The Hydrogen Council, founded in 2017 has now 109 companies as members from more than 20 countries, bringing together an even broader range of sectors along with the complete hydrogen value chain. However, the transition to a hydrogen economy faces many challenges including large-scale infrastructures for refilling stations of hydrogen akin to those of petrol, diesel and natural gas; and the cost of hydrogen production, transport, and storage. These challenges can be overcome collectively through partnership among stakeholders, continued research across institutions, and above all, local government policies.

There are many points to advocate the hydrogen economy for India's transition to clean and green energy. Renewable electricity will lead the decarbonisation efforts across the globe by 2050. Meanwhile, hydrogen can serve as a vector for renewable energy storage in conjunction with batteries and transport, guaranteeing as a backup for seasonable variations. Hydrogen can substitute fossil fuels in some carbon-intensive industrial processes, such as steel and chemical and allied industry, lowering GHGs and further bolstering global competitiveness for those industries. It can be used to supplement other renewables in difficult to abate transportation systems. India can learn from the policies of the US, EU, Japan, and China to promote the hydrogen economy. It was heartening to note that Indian Oil has planned to purchase 15 polymer electrolyte membrane (PEM) fuel cell buses that can run on hydrogen fuel and is also setting up a facility to produce hydrogen to run the buses. The Ministry of Natural Gas and Petroleum must also be applauded for creating the hydrogen corpus fund. The renewable energy sources are environment-friendly alternatives to produce electricity to be applied for hydrogen production. The potential of solar energy for producing sustainable electric power (solar PV or solar heat), or by direct use of solar heat to produce hydrogen for fuel cell, power generation and as fuel for ICEs merits attention. However, the high capital cost of fuel cell, about USD 5,500/kW, is one of the major hurdles in its development that must be surmounted before its commercialisation.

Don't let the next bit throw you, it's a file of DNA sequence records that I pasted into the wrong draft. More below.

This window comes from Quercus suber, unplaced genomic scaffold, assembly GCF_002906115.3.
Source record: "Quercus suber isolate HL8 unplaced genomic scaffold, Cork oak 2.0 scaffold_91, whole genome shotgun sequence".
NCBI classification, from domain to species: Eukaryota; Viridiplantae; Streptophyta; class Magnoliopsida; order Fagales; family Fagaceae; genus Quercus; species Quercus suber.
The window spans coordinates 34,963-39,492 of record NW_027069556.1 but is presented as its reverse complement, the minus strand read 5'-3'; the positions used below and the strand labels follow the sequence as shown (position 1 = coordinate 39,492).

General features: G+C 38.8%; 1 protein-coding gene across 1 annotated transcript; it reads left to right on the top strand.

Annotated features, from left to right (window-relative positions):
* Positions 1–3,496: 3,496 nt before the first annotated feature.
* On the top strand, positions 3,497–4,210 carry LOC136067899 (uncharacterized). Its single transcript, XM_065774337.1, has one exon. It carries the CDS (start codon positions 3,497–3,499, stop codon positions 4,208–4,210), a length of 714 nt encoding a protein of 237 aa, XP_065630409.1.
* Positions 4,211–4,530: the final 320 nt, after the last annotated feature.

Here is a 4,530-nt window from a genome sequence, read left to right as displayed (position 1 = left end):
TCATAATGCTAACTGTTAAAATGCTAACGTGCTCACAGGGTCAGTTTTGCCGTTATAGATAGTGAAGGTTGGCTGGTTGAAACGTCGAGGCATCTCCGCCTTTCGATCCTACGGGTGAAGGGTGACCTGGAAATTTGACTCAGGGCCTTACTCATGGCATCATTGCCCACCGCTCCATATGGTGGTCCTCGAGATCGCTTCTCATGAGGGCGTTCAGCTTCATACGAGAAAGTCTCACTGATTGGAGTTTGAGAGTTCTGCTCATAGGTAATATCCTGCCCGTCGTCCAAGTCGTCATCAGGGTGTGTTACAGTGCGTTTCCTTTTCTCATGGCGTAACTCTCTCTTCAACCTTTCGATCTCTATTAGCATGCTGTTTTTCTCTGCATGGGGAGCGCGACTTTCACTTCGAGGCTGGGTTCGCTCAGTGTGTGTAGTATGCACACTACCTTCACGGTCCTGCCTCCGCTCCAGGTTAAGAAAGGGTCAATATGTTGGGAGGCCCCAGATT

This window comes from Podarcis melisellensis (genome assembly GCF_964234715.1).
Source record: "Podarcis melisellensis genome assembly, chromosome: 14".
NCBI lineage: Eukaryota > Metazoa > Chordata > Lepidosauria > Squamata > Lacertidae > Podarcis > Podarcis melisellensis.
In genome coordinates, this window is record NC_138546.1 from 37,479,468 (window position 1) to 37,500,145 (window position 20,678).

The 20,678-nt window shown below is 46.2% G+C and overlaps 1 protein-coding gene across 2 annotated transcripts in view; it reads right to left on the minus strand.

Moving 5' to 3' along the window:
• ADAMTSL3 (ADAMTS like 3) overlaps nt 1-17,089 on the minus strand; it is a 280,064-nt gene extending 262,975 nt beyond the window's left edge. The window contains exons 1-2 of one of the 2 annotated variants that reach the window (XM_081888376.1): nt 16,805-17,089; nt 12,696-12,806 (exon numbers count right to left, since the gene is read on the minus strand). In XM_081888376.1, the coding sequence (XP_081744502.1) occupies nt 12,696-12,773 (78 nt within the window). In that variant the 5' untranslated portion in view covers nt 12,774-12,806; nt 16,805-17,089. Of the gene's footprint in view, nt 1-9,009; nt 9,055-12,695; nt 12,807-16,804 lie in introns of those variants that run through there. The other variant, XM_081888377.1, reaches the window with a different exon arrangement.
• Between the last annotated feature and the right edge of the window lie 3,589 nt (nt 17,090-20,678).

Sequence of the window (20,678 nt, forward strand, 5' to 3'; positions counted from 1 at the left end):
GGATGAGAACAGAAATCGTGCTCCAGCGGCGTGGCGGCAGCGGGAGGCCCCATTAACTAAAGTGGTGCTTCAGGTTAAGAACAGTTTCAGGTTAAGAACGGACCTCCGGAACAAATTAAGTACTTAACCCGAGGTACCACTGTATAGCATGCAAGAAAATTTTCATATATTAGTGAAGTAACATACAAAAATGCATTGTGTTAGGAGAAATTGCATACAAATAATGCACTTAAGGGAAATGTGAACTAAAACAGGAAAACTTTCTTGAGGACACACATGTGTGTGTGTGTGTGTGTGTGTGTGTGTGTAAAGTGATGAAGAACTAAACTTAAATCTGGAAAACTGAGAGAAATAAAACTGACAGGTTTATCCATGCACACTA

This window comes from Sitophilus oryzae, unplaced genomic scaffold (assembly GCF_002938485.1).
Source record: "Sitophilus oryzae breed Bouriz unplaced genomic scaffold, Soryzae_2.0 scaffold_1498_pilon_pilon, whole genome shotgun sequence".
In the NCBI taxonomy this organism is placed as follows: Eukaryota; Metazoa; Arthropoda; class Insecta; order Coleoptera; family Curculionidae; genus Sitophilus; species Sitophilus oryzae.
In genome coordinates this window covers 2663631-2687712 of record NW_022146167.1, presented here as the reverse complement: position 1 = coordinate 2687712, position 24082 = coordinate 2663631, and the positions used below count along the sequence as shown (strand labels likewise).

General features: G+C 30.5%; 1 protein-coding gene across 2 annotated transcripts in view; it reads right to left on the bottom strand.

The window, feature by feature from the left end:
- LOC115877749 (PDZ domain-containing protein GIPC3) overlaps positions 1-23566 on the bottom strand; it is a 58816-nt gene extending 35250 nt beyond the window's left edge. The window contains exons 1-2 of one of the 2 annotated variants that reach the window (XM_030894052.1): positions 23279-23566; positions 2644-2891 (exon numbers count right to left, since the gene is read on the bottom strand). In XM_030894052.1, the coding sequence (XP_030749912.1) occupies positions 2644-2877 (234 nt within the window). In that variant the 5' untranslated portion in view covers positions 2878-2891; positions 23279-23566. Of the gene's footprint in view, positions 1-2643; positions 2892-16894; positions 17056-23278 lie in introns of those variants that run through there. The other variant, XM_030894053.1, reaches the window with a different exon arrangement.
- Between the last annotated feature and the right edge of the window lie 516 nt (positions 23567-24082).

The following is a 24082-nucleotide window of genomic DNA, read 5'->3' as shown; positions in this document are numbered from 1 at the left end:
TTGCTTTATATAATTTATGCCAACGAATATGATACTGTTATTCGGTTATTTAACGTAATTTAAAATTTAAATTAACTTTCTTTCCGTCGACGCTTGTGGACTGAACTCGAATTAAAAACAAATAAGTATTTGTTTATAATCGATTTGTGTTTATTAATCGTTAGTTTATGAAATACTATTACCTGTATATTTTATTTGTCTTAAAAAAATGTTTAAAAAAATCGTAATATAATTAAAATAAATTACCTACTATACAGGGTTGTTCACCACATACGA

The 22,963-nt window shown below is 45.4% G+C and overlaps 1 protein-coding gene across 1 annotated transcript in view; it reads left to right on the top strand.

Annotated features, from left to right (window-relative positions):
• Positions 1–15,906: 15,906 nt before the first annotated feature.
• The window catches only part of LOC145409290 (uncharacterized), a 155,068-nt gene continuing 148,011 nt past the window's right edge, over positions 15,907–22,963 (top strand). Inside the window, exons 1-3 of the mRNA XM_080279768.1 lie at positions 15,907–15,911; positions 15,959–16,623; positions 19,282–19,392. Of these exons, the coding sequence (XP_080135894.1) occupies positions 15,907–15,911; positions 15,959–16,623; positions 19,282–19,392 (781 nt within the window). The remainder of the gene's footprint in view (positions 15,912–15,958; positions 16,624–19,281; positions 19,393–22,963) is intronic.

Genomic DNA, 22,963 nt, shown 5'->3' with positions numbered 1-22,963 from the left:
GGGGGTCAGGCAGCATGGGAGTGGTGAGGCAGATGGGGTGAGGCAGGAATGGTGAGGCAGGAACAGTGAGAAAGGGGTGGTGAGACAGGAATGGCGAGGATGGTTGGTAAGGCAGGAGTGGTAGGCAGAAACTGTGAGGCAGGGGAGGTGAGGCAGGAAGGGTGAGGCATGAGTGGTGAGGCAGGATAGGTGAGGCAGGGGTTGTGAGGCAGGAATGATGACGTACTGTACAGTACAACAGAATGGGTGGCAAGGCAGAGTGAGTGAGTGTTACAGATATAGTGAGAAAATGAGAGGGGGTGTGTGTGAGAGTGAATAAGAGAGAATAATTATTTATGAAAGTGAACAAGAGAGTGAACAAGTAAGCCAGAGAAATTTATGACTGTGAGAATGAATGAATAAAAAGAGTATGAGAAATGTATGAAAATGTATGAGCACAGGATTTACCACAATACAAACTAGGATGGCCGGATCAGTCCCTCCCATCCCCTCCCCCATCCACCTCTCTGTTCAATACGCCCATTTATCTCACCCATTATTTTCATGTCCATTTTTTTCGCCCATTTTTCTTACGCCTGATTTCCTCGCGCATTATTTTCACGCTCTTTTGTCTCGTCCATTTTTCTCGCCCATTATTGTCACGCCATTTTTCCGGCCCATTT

As fuel cell technology becomes mature and economical, fuel cells and fuel cell vehicles will gain substantial market share vis-à-vis conventional power generation sources and vehicles. The entire world would benefit from lower dependence on oil and coal and a cleaner environment through lower carbon emissions. What we need in the future are the integrated plants for hydrogen production from water splitting and its use in controlling environmental pollution and climate change as well as in the production of many chemicals (the carbon dioxide refineries). Also, we need a novel, realistic rethinking of the energy policy — from transitioning from coal to petroleum to gas and eventually to electrification of transport, carbon pricing and a focus on new technologies. Why and how the energy and material policies should consider renewable sources of energy should be clear now. However, before this vision is turned into a reality and the transition to the hydrogen economy takes place, many technical, social, and policy challenges must be adopted. The Government of India should make the first move, sooner than later, in consonance with its grand objective of the five trillion-dollar economy.

The writer is former Vice-Chancellor & RT Mody Distinguished Professor & Tata Chemicals Darbari Seth Distinguished Professor of Leadership & Innovation, Institute of Chemical Technology, Mumbai. Views expressed are personal.